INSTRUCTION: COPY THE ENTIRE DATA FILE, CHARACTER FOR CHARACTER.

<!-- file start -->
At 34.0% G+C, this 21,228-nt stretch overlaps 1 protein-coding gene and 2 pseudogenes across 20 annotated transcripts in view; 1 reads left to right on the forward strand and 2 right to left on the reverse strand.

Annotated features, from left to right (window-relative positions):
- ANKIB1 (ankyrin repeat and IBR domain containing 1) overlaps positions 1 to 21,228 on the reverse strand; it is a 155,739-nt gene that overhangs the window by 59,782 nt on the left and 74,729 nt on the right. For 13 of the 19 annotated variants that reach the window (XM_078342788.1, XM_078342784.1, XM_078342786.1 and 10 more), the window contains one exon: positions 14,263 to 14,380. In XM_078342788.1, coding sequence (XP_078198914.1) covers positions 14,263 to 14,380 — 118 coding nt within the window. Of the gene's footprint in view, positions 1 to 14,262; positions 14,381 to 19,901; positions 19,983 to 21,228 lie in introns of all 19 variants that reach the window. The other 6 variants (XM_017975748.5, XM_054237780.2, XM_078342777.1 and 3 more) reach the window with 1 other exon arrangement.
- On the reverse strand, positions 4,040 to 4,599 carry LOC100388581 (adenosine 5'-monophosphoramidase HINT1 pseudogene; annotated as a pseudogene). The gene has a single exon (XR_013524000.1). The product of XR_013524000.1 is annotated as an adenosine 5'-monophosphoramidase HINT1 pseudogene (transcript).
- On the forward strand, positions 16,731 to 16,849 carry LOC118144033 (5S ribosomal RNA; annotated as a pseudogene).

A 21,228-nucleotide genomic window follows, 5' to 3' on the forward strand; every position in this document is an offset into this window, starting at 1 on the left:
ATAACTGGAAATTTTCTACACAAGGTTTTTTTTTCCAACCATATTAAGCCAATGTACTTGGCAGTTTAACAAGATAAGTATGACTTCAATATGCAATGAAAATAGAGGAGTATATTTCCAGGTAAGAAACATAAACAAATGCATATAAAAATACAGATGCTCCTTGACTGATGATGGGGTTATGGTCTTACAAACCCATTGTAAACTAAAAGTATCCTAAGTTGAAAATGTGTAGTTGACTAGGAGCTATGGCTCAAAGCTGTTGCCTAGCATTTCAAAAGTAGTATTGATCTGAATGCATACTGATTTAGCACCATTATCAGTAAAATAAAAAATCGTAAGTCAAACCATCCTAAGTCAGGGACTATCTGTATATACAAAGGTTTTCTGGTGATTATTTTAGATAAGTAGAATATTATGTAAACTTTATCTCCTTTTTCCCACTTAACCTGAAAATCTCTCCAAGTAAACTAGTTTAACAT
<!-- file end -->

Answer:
At 34.0% G+C, this 21,228-nt stretch overlaps 1 protein-coding gene and 2 pseudogenes across 20 annotated transcripts in view; 1 reads left to right on the forward strand and 2 right to left on the reverse strand.

Annotated features, from left to right (window-relative positions):
- ANKIB1 (ankyrin repeat and IBR domain containing 1) overlaps positions 1 to 21,228 on the reverse strand; it is a 155,739-nt gene that overhangs the window by 59,782 nt on the left and 74,729 nt on the right. For 13 of the 19 annotated variants that reach the window (XM_078342788.1, XM_078342784.1, XM_078342786.1 and 10 more), the window contains one exon: positions 14,263 to 14,380. In XM_078342788.1, coding sequence (XP_078198914.1) covers positions 14,263 to 14,380 — 118 coding nt within the window. Of the gene's footprint in view, positions 1 to 14,262; positions 14,381 to 19,901; positions 19,983 to 21,228 lie in introns of all 19 variants that reach the window. The other 6 variants (XM_017975748.5, XM_054237780.2, XM_078342777.1 and 3 more) reach the window with 1 other exon arrangement.
- On the reverse strand, positions 4,040 to 4,599 carry LOC100388581 (adenosine 5'-monophosphoramidase HINT1 pseudogene; annotated as a pseudogene). The gene has a single exon (XR_013524000.1). The product of XR_013524000.1 is annotated as an adenosine 5'-monophosphoramidase HINT1 pseudogene (transcript).
- On the forward strand, positions 16,731 to 16,849 carry LOC118144033 (5S ribosomal RNA; annotated as a pseudogene).

A 21,228-nucleotide genomic window follows, 5' to 3' on the forward strand; every position in this document is an offset into this window, starting at 1 on the left:
ATAACTGGAAATTTTCTACACAAGGTTTTTTTTTCCAACCATATTAAGCCAATGTACTTGGCAGTTTAACAAGATAAGTATGACTTCAATATGCAATGAAAATAGAGGAGTATATTTCCAGGTAAGAAACATAAACAAATGCATATAAAAATACAGATGCTCCTTGACTGATGATGGGGTTATGGTCTTACAAACCCATTGTAAACTAAAAGTATCCTAAGTTGAAAATGTGTAGTTGACTAGGAGCTATGGCTCAAAGCTGTTGCCTAGCATTTCAAAAGTAGTATTGATCTGAATGCATACTGATTTAGCACCATTATCAGTAAAATAAAAAATCGTAAGTCAAACCATCCTAAGTCAGGGACTATCTGTATATACAAAGGTTTTCTGGTGATTATTTTAGATAAGTAGAATATTATGTAAACTTTATCTCCTTTTTCCCACTTAACCTGAAAATCTCTCCAAGTAAACTAGTTTAACAT